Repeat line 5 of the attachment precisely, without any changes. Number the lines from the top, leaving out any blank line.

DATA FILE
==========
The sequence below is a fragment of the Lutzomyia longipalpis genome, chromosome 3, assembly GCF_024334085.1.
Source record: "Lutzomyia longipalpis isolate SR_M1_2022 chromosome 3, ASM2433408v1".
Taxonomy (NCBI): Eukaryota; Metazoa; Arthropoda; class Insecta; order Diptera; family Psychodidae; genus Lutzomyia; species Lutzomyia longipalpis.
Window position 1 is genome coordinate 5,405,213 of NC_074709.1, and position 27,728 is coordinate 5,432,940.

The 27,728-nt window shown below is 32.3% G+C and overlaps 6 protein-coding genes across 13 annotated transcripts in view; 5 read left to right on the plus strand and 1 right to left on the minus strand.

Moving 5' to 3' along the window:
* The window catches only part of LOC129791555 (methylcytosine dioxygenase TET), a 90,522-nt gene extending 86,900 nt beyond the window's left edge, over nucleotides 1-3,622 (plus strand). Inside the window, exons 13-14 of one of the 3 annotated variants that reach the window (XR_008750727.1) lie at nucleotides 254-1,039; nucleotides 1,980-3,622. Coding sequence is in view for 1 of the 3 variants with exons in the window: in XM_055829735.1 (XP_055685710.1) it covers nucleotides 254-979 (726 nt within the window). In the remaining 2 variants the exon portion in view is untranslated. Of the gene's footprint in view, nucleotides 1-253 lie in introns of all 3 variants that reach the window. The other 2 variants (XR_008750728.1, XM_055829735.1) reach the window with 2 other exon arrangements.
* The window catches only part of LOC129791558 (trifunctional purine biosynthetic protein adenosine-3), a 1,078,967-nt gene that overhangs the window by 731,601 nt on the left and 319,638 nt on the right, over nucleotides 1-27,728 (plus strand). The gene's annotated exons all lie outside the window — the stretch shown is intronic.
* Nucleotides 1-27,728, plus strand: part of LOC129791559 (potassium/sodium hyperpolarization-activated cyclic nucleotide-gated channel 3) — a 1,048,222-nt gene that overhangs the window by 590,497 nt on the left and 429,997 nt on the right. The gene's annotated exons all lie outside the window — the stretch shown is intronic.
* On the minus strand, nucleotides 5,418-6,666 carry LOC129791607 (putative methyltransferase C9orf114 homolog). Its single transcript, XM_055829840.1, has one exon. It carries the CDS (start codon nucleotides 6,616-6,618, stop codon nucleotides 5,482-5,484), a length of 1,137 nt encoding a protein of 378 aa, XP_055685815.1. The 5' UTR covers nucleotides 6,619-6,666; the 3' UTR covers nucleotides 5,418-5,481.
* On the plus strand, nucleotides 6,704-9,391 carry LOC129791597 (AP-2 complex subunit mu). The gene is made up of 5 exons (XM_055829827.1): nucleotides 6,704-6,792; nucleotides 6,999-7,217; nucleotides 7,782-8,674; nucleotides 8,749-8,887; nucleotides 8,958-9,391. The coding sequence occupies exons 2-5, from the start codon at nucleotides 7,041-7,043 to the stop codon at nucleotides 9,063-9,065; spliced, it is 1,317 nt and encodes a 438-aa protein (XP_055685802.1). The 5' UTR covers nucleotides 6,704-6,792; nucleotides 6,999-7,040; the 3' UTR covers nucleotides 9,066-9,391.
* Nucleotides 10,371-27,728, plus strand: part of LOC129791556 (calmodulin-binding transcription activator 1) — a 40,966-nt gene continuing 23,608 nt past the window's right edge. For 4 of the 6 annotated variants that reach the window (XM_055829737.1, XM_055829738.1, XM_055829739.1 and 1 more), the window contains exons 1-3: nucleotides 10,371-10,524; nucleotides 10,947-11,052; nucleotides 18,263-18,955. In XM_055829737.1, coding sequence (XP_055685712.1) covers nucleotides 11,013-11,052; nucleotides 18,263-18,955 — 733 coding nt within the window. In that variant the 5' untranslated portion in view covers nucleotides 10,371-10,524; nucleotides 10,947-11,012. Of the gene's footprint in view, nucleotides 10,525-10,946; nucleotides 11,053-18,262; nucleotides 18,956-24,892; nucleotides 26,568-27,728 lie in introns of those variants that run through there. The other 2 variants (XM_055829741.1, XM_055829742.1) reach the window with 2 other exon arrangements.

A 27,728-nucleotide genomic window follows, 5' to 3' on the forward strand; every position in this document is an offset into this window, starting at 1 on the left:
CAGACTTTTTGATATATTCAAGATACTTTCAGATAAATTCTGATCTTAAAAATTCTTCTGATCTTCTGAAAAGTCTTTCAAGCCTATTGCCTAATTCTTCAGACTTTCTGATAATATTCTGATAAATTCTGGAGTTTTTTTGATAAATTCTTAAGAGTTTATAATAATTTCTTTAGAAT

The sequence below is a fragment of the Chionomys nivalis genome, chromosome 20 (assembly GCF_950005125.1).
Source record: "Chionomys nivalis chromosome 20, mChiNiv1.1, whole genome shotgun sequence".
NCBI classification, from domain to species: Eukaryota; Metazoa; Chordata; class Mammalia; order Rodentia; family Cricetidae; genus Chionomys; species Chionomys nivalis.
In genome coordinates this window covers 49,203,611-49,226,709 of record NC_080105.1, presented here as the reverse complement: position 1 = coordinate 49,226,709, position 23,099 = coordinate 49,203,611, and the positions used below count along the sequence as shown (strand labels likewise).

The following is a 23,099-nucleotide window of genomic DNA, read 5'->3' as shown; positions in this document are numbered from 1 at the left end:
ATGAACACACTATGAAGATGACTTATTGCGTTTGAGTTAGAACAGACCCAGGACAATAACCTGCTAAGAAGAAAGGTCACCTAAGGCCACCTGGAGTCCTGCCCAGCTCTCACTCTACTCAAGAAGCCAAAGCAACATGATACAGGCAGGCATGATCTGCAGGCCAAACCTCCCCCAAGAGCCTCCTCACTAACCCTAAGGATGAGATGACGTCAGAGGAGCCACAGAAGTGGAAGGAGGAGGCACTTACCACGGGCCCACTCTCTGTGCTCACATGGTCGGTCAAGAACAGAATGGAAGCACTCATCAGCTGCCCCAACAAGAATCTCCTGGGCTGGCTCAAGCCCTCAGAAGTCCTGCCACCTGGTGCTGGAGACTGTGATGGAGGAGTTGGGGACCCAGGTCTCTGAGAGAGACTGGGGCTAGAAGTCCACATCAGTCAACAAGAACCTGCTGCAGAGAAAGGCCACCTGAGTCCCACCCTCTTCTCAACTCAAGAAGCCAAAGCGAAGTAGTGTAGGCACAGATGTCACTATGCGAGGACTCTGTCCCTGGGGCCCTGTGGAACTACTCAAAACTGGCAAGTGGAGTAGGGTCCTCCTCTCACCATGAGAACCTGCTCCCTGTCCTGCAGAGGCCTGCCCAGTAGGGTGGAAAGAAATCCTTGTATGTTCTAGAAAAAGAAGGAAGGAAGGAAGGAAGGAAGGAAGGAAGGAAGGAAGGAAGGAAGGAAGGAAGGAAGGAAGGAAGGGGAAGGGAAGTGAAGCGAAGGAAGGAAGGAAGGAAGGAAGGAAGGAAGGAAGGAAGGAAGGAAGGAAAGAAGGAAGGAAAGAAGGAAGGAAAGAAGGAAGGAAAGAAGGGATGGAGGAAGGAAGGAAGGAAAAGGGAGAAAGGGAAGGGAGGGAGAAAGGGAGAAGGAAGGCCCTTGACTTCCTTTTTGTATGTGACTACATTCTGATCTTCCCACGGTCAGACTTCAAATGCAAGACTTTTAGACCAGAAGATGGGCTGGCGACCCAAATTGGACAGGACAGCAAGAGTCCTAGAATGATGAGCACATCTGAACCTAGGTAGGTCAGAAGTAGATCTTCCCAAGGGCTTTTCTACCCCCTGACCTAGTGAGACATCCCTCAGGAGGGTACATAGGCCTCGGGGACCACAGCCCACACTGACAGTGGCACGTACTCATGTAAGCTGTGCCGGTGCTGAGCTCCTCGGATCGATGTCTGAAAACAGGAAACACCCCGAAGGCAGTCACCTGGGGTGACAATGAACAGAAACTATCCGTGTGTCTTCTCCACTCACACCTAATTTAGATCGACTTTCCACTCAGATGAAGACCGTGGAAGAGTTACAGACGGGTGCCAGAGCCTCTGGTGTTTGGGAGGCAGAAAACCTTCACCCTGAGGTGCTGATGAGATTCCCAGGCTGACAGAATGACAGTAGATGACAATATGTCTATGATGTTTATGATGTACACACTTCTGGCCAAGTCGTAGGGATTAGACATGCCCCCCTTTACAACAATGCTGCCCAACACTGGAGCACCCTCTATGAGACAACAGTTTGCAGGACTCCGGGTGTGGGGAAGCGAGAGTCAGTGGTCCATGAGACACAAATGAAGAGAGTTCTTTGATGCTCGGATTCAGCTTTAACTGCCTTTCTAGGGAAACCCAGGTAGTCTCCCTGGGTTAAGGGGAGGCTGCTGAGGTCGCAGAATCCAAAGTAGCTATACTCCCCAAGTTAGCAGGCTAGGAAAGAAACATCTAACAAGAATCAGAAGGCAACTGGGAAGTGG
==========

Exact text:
The 27,728-nt window shown below is 32.3% G+C and overlaps 6 protein-coding genes across 13 annotated transcripts in view; 5 read left to right on the plus strand and 1 right to left on the minus strand.